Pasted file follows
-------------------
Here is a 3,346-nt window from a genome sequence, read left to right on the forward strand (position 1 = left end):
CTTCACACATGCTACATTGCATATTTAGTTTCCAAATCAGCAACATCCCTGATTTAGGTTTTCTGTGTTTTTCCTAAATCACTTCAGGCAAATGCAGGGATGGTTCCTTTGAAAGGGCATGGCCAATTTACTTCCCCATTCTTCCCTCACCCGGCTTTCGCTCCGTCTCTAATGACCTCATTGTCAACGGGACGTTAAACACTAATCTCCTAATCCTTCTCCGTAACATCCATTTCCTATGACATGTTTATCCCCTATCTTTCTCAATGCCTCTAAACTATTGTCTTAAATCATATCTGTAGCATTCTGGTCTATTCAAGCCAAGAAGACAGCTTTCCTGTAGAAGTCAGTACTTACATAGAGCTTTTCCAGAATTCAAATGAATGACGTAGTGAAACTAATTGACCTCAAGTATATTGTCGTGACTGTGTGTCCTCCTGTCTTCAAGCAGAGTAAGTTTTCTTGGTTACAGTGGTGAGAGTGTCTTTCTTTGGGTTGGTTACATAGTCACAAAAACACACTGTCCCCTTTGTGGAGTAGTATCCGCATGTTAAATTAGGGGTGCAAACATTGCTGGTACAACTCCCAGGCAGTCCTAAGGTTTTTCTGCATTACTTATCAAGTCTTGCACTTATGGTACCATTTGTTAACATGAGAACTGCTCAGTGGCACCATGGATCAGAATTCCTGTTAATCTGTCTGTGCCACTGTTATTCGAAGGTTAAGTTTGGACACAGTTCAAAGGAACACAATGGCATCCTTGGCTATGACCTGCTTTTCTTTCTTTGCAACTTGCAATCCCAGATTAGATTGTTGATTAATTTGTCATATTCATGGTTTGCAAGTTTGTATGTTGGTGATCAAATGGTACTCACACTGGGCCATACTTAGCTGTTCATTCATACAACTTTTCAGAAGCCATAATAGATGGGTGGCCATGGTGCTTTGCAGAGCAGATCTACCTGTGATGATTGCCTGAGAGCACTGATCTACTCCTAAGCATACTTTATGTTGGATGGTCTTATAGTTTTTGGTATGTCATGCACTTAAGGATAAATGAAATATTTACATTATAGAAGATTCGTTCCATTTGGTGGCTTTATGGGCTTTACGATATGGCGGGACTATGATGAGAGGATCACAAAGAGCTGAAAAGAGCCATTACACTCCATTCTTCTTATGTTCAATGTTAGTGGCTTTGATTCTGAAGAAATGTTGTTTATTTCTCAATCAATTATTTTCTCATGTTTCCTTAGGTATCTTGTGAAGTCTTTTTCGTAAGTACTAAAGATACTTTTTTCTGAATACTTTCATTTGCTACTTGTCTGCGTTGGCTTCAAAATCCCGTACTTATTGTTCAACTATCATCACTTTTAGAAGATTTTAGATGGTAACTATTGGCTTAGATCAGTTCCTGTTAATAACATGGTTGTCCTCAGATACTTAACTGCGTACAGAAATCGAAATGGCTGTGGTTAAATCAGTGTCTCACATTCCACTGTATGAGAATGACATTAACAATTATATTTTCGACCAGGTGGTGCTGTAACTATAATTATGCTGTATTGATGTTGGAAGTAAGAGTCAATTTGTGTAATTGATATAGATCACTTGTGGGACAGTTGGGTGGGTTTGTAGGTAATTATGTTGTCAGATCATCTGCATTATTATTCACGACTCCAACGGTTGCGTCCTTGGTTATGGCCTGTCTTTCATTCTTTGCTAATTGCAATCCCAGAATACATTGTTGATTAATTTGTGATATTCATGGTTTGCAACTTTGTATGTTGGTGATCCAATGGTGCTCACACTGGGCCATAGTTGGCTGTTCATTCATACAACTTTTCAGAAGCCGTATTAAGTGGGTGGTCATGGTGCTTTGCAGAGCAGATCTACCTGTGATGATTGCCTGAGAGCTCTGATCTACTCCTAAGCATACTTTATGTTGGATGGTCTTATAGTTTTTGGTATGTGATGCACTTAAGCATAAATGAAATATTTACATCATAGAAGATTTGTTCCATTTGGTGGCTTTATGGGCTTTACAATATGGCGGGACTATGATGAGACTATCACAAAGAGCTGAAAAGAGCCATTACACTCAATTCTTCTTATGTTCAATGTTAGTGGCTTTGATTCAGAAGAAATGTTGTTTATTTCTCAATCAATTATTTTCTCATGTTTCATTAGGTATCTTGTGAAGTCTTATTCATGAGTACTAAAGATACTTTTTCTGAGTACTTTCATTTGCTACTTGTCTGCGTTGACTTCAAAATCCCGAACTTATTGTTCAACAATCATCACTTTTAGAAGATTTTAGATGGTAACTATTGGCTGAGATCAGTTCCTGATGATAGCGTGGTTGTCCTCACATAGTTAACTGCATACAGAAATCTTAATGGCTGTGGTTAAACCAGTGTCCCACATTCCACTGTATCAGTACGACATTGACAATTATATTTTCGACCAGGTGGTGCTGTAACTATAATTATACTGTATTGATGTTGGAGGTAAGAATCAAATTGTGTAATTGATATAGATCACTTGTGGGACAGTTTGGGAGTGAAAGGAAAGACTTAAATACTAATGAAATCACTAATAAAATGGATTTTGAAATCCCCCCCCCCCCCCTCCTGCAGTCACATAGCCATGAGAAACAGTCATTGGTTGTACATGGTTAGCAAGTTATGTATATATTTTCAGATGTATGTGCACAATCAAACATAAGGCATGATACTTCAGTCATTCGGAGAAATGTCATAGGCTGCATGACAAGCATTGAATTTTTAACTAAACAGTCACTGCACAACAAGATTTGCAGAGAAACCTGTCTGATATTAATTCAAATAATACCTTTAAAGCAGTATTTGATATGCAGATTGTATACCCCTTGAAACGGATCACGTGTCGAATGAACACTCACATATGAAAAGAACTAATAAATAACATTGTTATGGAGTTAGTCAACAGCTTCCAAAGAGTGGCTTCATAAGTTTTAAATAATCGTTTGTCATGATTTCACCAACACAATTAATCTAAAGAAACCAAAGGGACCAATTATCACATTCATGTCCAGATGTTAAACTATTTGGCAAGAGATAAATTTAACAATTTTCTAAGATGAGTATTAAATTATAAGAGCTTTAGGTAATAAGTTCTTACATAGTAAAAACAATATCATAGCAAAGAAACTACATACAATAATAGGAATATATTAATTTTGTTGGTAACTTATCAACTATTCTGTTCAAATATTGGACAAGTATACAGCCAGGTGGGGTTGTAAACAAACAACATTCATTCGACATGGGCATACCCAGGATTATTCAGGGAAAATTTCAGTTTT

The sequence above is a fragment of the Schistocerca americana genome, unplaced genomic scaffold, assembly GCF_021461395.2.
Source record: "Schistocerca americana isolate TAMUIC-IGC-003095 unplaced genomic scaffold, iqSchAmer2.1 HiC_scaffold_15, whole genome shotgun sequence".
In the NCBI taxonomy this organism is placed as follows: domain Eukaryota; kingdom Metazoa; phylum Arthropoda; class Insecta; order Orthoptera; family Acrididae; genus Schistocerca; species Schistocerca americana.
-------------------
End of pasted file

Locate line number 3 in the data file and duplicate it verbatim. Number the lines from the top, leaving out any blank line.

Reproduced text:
The sequence above is a fragment of the Schistocerca americana genome, unplaced genomic scaffold, assembly GCF_021461395.2.